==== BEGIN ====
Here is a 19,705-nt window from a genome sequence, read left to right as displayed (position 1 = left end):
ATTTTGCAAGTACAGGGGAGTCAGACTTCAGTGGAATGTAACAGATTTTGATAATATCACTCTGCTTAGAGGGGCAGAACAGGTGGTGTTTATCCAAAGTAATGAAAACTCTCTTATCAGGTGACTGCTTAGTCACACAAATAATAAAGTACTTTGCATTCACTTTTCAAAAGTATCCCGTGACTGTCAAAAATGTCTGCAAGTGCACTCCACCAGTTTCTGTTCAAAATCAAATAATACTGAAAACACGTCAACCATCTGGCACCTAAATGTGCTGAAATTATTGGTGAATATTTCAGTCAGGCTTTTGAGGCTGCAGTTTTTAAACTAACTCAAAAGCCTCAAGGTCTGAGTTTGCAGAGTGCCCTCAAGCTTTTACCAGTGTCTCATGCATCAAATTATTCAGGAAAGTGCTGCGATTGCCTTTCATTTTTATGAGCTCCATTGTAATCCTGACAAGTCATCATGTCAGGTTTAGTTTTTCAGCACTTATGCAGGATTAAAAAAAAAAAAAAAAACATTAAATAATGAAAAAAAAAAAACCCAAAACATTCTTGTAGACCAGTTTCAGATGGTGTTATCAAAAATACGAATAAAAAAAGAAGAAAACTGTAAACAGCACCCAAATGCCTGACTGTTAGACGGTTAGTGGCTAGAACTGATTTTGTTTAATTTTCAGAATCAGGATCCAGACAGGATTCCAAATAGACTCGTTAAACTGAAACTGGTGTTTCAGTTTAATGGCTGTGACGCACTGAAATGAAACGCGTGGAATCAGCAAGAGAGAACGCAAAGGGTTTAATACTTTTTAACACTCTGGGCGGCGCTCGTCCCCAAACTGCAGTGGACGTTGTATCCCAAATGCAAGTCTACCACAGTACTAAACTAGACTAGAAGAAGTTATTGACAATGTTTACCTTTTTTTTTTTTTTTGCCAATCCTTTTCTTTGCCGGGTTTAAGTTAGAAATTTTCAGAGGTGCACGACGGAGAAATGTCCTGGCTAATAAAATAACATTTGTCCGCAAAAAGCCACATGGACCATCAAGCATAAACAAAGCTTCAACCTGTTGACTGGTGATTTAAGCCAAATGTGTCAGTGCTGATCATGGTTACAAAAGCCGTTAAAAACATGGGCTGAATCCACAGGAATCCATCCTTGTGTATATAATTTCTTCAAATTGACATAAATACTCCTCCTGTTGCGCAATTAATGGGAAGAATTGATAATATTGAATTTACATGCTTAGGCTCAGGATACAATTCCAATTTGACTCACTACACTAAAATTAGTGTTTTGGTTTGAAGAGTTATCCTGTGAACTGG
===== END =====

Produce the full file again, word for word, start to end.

Here is a 19,705-nt window from a genome sequence, read left to right as displayed (position 1 = left end):
ATTTTGCAAGTACAGGGGAGTCAGACTTCAGTGGAATGTAACAGATTTTGATAATATCACTCTGCTTAGAGGGGCAGAACAGGTGGTGTTTATCCAAAGTAATGAAAACTCTCTTATCAGGTGACTGCTTAGTCACACAAATAATAAAGTACTTTGCATTCACTTTTCAAAAGTATCCCGTGACTGTCAAAAATGTCTGCAAGTGCACTCCACCAGTTTCTGTTCAAAATCAAATAATACTGAAAACACGTCAACCATCTGGCACCTAAATGTGCTGAAATTATTGGTGAATATTTCAGTCAGGCTTTTGAGGCTGCAGTTTTTAAACTAACTCAAAAGCCTCAAGGTCTGAGTTTGCAGAGTGCCCTCAAGCTTTTACCAGTGTCTCATGCATCAAATTATTCAGGAAAGTGCTGCGATTGCCTTTCATTTTTATGAGCTCCATTGTAATCCTGACAAGTCATCATGTCAGGTTTAGTTTTTCAGCACTTATGCAGGATTAAAAAAAAAAAAAAAAACATTAAATAATGAAAAAAAAAAAACCCAAAACATTCTTGTAGACCAGTTTCAGATGGTGTTATCAAAAATACGAATAAAAAAAGAAGAAAACTGTAAACAGCACCCAAATGCCTGACTGTTAGACGGTTAGTGGCTAGAACTGATTTTGTTTAATTTTCAGAATCAGGATCCAGACAGGATTCCAAATAGACTCGTTAAACTGAAACTGGTGTTTCAGTTTAATGGCTGTGACGCACTGAAATGAAACGCGTGGAATCAGCAAGAGAGAACGCAAAGGGTTTAATACTTTTTAACACTCTGGGCGGCGCTCGTCCCCAAACTGCAGTGGACGTTGTATCCCAAATGCAAGTCTACCACAGTACTAAACTAGACTAGAAGAAGTTATTGACAATGTTTACCTTTTTTTTTTTTTTTGCCAATCCTTTTCTTTGCCGGGTTTAAGTTAGAAATTTTCAGAGGTGCACGACGGAGAAATGTCCTGGCTAATAAAATAACATTTGTCCGCAAAAAGCCACATGGACCATCAAGCATAAACAAAGCTTCAACCTGTTGACTGGTGATTTAAGCCAAATGTGTCAGTGCTGATCATGGTTACAAAAGCCGTTAAAAACATGGGCTGAATCCACAGGAATCCATCCTTGTGTATATAATTTCTTCAAATTGACATAAATACTCCTCCTGTTGCGCAATTAATGGGAAGAATTGATAATATTGAATTTACATGCTTAGGCTCAGGATACAATTCCAATTTGACTCACTACACTAAAATTAGTGTTTTGGTTTGAAGAGTTATCCTGTGAACTGG